Lawrence O. Goedde

A.B., Washington University, St. Louis, Missouri, 1971
M.A., Ph.D., Columbia University, 1984

Professor of Art History, Baroque Art Department Chair, McIntire Department of Art

Larry Goedde’s areas of expertise include Dutch and Flemish art of the seventeenth century and Early Netherlandish painting, as well as old master prints and drawings. His research interests have focused on landscape and marine painting in the Netherlands during the sixteenth and seventeenth centuries and on still life painting as well. His work on these genres has tended to emphasize issues of interpretive method, particularly as it pertains to understanding iconographic change and the relationship between works of art and specific historical, social, and cultural contexts and developments. His publications include the volume Tempest and Shipwreck in Dutch and Flemish Art: Convention, Rhetoric, and Interpretation (Penn State Press, 1989), as well as essays on landscape (in Looking at Dutch Art: Realism Reconsidered, ed. Wayne Franits, Cambridge University Press, 1997), on marine painting (in Praise of Ships and the Sea, ed. Jeroen Giltaij, Rotterdam, 1997), and on still life (in Still Lifes of the Golden Age: the Heinz Family Collection, ed. Arthur Wheelock, Washington, 1989). His recent work includes on-line reviews of a book on Ludolf Bakhuizen (for the Historians of Netherlandish Art) and of the Pieter Claesz. exhibition at the National Gallery in Washington (for CAA). An essay on the relationship between the so-called Little Ice Age of the early modern era and the rise of the winter landscape in Netherlandish art appeared recently in Kulturelle Consequenzen der “Kleinen Eiszeit” (Göttingen, 2005), the proceedings of a conference at the Max-Planck-Institut für Geschichte in Göttingen.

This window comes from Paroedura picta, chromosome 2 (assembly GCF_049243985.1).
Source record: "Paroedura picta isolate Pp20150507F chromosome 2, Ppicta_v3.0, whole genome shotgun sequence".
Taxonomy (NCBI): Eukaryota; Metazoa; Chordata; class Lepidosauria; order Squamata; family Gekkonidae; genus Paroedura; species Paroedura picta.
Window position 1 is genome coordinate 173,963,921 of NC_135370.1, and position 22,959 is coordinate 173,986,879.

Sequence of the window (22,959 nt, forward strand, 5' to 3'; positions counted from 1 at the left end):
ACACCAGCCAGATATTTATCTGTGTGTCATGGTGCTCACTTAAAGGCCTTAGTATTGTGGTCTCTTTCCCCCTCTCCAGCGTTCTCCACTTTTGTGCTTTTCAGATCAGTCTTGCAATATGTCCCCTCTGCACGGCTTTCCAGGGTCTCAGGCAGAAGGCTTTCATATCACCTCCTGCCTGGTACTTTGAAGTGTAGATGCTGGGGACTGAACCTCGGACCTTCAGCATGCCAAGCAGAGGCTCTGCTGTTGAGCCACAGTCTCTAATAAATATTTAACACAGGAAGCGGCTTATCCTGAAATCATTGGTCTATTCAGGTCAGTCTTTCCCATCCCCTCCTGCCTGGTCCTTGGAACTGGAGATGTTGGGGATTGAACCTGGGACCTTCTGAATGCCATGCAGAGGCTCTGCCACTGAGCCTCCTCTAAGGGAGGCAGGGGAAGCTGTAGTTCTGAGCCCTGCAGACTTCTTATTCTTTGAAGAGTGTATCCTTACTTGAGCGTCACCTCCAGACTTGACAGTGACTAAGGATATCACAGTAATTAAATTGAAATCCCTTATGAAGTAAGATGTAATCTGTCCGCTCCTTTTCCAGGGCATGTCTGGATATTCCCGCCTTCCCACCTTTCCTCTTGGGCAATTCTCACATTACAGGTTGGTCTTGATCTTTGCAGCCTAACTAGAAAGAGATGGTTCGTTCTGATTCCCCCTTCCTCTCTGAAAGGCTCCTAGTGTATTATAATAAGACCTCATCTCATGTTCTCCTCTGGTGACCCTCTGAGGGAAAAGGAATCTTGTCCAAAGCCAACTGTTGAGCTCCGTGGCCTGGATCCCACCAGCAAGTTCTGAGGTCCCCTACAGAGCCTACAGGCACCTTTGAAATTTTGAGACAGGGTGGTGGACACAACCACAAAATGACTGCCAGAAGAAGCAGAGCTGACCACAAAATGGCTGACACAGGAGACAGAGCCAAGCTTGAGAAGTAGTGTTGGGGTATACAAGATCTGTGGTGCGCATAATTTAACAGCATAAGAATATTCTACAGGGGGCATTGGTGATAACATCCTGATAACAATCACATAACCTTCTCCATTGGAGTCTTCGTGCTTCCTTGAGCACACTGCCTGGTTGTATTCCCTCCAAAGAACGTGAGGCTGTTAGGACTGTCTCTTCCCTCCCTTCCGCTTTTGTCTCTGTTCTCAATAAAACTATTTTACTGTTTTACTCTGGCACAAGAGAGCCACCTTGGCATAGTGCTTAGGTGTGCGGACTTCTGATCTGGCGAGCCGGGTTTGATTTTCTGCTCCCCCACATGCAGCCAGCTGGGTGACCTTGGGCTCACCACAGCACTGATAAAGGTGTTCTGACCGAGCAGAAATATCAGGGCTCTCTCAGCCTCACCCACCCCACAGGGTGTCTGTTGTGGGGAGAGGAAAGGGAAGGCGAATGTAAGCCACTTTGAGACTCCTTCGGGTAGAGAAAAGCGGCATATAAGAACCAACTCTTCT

Mr. Goedde teaches large undergraduate lecture courses on Baroque art, emphasizing especially Caravaggio, Bernini, and Roman Baroque art and architecture, as well as courses on Dutch and Flemish art of the seventeenth century and Early Netherlandish painting. He also teaches undergraduate lecture courses focusing on one or two major artists like Rembrandt or Rubens or on a genre like still life painting. Graduate courses include a survey of Dutch art and seminars on a variety of subjects, including Dutch landscape and still life, Rembrandt, and Roman Baroque art, as well as a seminar that examines critically both recent trends in scholarship on Dutch art and basic issues in connoisseurship as a tool of historical scholarship. Mr. Goedde also teaches seminars at both the undergraduate and graduate levels on the history and connoisseurship of old master prints and drawings, using the collections of the University Art Museum as the primary focus of the courses.

McIntire Department of Art
202 Fayerweather Hall
(434) 924-3541
log@virginia.edu


 
University of VirginiaSchool of Architecture